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obviously degraded faith institutions obama himself though was personally popular so in a way he could photo above these trends and frankly if he had one for a third term if you could you know he would have won and if you look at the results of the election down from got less votes for president than mitt romney got and twenty twelve and obama defeated him it's just that hillary clinton got a lot of his votes and obama did obama miss the broad power of trump's rhetoric to . i mean on the visit to london before the bronx it vote you write about this in your book he told then prime minister david cameron when i watch trump's rallies i think how potent his message would be from a more skilled politician it was already pretty potent by that was that he missed that actually i said that you said yeah yeah yeah no i look we understand that so you miss that to be sure but to be very clear. brock obama i think as as an african-american understood full well the power of
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a demagogue and the power of division and divisiveness but to pick up on some of the threatener questions i think you can overstate that there were some dramatic shift in public opinion in the united states you know again some got less votes than the republican who lost obama he was able to get the republican nomination that to me is the radicalization in american politics that he was able to defeat a very unpopular opponent and hillary clinton and i wouldn't over read from that that there was some enormous shift in opinion in the country in the direction of trump there was a shift in opinion in the republican party that allowed somebody like trump to become the nominee and then there was an election where he beat an unpopular opponent you said obama ended up pretty popular in the country but for the democratic party he was a major setback wasn't he over the two terms he served roughly eleven hundred elected democrats lost the last the positions. their majorities in the house and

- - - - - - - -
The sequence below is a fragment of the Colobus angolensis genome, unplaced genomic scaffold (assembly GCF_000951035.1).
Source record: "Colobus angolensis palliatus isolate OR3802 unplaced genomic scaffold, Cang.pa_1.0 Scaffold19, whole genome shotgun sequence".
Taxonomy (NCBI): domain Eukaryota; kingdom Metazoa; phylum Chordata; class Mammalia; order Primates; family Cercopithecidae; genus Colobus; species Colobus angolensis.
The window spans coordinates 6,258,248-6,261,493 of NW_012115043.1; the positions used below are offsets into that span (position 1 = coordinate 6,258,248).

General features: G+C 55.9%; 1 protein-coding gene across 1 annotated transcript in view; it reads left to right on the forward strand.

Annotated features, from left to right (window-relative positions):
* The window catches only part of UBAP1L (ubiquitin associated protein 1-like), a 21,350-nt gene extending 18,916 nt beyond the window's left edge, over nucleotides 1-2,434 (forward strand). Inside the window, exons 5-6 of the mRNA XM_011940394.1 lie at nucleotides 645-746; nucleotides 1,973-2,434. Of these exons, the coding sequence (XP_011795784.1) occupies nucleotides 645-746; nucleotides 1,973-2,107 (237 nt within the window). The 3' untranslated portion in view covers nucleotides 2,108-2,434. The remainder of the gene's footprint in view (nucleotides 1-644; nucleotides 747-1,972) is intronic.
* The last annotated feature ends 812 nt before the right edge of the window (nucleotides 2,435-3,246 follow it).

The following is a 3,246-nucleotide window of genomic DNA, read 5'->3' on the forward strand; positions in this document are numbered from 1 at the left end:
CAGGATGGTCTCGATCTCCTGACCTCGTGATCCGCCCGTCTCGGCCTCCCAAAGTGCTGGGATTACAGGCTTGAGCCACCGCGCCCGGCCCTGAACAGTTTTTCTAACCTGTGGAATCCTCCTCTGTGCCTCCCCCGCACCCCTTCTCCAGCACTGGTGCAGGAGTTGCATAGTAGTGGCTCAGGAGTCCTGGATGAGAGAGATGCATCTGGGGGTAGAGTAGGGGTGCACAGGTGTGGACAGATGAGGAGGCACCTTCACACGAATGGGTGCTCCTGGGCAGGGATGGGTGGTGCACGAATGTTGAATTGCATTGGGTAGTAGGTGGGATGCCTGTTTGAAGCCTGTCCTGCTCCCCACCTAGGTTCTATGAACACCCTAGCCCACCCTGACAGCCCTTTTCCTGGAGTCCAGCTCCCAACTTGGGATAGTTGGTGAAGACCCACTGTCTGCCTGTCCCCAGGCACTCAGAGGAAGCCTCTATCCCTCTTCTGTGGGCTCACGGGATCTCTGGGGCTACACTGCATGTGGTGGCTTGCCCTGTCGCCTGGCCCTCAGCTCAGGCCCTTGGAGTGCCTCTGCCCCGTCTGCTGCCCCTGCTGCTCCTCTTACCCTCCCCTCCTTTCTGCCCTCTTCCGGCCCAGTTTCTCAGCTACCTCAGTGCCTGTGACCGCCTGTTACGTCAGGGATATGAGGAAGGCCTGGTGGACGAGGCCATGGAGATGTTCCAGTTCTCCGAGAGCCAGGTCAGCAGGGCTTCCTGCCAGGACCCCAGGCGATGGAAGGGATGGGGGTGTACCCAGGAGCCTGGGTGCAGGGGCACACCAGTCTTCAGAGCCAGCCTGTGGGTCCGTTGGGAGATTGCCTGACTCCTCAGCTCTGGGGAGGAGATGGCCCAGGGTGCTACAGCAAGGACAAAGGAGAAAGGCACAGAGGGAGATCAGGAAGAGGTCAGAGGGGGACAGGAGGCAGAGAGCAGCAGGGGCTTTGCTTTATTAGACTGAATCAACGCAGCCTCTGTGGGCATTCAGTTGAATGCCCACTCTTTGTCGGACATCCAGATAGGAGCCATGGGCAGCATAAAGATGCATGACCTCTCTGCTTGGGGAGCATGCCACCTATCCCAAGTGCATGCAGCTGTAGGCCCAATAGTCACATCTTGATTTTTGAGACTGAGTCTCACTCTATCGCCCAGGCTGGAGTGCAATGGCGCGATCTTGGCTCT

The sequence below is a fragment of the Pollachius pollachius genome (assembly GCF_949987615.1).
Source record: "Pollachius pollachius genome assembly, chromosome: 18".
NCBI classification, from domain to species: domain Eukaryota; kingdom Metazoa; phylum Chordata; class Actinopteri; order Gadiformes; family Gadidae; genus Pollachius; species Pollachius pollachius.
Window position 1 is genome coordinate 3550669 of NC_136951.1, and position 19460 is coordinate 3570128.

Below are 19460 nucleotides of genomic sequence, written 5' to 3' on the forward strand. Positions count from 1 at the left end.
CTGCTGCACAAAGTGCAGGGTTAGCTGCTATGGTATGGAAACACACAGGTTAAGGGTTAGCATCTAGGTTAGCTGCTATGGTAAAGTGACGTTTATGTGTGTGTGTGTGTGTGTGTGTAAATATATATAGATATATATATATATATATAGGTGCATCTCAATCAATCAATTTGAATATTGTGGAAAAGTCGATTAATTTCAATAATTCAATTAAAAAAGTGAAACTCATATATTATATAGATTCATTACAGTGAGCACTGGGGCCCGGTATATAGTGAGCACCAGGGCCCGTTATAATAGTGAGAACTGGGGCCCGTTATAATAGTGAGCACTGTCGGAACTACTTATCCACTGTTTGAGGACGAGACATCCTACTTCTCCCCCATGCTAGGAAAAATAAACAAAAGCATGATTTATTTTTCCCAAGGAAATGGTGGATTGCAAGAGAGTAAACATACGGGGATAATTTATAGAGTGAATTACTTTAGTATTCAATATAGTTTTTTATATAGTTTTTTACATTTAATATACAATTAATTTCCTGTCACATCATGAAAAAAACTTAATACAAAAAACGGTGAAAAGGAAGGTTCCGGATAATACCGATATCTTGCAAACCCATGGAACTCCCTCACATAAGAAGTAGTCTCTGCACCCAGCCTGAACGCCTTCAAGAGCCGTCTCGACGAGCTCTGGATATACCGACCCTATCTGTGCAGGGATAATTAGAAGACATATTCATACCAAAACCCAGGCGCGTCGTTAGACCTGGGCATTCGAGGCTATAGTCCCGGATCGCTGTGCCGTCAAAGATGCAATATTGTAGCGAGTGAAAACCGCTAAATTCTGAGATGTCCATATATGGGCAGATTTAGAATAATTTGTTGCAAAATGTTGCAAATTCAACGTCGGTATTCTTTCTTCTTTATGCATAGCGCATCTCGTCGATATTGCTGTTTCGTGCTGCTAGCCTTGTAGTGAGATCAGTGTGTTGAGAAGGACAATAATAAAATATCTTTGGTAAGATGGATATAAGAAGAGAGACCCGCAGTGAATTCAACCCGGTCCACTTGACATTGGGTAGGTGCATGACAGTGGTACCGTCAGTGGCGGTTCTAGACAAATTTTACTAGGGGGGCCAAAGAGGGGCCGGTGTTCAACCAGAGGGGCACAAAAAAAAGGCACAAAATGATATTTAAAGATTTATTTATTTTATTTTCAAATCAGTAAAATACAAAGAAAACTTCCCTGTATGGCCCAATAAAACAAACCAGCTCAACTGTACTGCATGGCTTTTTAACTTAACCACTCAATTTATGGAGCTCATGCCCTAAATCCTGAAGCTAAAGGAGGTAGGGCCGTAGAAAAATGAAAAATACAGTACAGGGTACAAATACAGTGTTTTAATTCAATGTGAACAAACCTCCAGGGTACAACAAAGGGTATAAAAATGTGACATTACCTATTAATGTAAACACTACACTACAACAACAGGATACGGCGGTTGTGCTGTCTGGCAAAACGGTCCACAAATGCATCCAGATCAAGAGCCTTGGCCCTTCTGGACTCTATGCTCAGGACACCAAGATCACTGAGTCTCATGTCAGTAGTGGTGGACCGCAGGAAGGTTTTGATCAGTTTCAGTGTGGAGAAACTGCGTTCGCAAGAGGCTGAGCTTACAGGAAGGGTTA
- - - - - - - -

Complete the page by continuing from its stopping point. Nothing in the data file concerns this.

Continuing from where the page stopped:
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senate went by the time the trump got into power the republicans were stronger than any time since the nine hundred twenty s. why i think that what is absolutely the case is that obama's personal popularity was not transferable to the democratic party and we did make a mistake i think in not doing enough to build the institutions of the party during his eight years he was assistant politician he was described as a distant politicians. well not to i think ordinary people you know i mean inside the party well you know in washington you know i think there was this idea of him as distant but that's not the view that people in nine states or all around the world had i think the voters felt quite connected to obama and he i think uniquely among american politicians and the last couple of generations was able to forge a connection with people but the democratic congress wolf is is gerry connolly was one of those who couldn't understand why there was such a lack of communication between the white house and democrats on capitol hill he